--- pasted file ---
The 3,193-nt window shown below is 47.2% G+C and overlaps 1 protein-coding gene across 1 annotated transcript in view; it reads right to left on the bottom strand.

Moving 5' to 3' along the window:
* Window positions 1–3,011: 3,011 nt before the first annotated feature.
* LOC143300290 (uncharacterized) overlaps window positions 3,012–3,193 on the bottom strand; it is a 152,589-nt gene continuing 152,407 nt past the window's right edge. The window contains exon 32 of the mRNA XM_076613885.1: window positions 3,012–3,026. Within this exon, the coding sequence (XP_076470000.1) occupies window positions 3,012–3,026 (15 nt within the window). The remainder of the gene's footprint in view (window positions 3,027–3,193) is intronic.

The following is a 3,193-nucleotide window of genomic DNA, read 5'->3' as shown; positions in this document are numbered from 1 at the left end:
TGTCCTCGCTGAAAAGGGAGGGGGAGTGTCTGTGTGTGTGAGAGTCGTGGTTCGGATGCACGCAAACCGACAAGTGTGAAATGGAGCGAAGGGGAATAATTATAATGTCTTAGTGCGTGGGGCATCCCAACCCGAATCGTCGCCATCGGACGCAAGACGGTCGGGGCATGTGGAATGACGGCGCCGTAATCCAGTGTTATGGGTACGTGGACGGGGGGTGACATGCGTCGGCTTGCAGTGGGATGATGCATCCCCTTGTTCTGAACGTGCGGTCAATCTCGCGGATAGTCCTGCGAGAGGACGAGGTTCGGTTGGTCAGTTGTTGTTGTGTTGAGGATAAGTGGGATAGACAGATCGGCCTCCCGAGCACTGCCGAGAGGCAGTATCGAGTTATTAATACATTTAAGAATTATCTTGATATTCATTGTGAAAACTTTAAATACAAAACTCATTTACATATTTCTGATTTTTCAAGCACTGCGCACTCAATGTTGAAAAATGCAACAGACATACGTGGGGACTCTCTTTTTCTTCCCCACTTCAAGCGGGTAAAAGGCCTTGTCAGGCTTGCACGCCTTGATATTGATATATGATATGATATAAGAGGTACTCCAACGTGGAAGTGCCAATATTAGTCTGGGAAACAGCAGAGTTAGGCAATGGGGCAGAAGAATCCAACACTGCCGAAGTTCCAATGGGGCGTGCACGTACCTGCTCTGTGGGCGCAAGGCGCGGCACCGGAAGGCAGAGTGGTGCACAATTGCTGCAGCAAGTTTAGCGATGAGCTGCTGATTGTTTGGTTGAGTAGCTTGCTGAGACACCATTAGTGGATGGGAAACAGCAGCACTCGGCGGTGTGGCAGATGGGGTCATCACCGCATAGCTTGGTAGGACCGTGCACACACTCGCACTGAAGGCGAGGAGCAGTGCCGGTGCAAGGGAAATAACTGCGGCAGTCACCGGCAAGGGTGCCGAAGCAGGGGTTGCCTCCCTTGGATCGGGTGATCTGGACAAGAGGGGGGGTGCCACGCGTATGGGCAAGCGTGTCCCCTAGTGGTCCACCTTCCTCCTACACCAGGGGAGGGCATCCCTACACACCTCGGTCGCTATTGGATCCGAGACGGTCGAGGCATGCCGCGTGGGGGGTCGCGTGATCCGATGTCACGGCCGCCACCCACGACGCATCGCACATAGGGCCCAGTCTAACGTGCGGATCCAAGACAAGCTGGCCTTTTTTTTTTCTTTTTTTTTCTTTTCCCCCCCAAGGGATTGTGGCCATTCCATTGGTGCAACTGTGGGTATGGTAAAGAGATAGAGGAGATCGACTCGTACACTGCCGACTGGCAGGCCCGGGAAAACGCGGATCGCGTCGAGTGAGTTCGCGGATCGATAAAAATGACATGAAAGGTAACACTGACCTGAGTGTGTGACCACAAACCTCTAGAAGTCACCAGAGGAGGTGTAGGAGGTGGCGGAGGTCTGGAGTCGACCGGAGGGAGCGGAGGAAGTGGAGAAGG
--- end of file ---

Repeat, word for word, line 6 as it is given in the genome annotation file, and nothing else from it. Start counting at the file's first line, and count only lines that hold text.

TGTCCTCGCTGAAAAGGGAGGGGGAGTGTCTGTGTGTGTGAGAGTCGTGGTTCGGATGCACGCAAACCGACAAGTGTGAAATGGAGCGAAGGGGAATAATTATAATGTCTTAGTGCGTGGGGCATCCCAACCCGAATCGTCGCCATCGGACGCAAGACGGTCGGGGCATGTGGAATGACGGCGCCGTAATCCAGTGTTATGGGTACGTGGACGGGGGGTGACATGCGTCGGCTTGCAGTGGGATGATGCATCCCCTTGTTCTGAACGTGCGGTCAATCTCGCGGATAGTCCTGCGAGAGGACGAGGTTCGGTTGGTCAGTTGTTGTTGTGTTGAGGATAAGTGGGATAGACAGATCGGCCTCCCGAGCACTGCCGAGAGGCAGTATCGAGTTATTAATACATTTAAGAATTATCTTGATATTCATTGTGAAAACTTTAAATACAAAACTCATTTACATATTTCTGATTTTTCAAGCACTGCGCACTCAATGTTGAAAAATGCAACAGACATACGTGGGGACTCTCTTTTTCTTCCCCACTTCAAGCGGGTAAAAGGCCTTGTCAGGCTTGCACGCCTTGATATTGATATATGATATGATATAAGAGGTACTCCAACGTGGAAGTGCCAATATTAGTCTGGGAAACAGCAGAGTTAGGCAATGGGGCAGAAGAATCCAACACTGCCGAAGTTCCAATGGGGCGTGCACGTACCTGCTCTGTGGGCGCAAGGCGCGGCACCGGAAGGCAGAGTGGTGCACAATTGCTGCAGCAAGTTTAGCGATGAGCTGCTGATTGTTTGGTTGAGTAGCTTGCTGAGACACCATTAGTGGATGGGAAACAGCAGCACTCGGCGGTGTGGCAGATGGGGTCATCACCGCATAGCTTGGTAGGACCGTGCACACACTCGCACTGAAGGCGAGGAGCAGTGCCGGTGCAAGGGAAATAACTGCGGCAGTCACCGGCAAGGGTGCCGAAGCAGGGGTTGCCTCCCTTGGATCGGGTGATCTGGACAAGAGGGGGGGTGCCACGCGTATGGGCAAGCGTGTCCCCTAGTGGTCCACCTTCCTCCTACACCAGGGGAGGGCATCCCTACACACCTCGGTCGCTATTGGATCCGAGACGGTCGAGGCATGCCGCGTGGGGGGTCGCGTGATCCGATGTCACGGCCGCCACCCACGACGCATCGCACATAGGGCCCAGTCTAACGTGCGGATCCAAGACAAGCTGGCCTTTTTTTTTTCTTTTTTTTTCTTTTCCCCCCCAAGGGATTGTGGCCATTCCATTGGTGCAACTGTGGGTATGGTAAAGAGATAGAGGAGATCGACTCGTACACTGCCGACTGGCAGGCCCGGGAAAACGCGGATCGCGTCGAGTGAGTTCGCGGATCGATAAAAATGACATGAAAGGTAACACTGACCTGAGTGTGTGACCACAAACCTCTAGAAGTCACCAGAGGAGGTGTAGGAGGTGGCGGAGGTCTGGAGTCGACCGGAGGGAGCGGAGGAAGTGGAGAAGG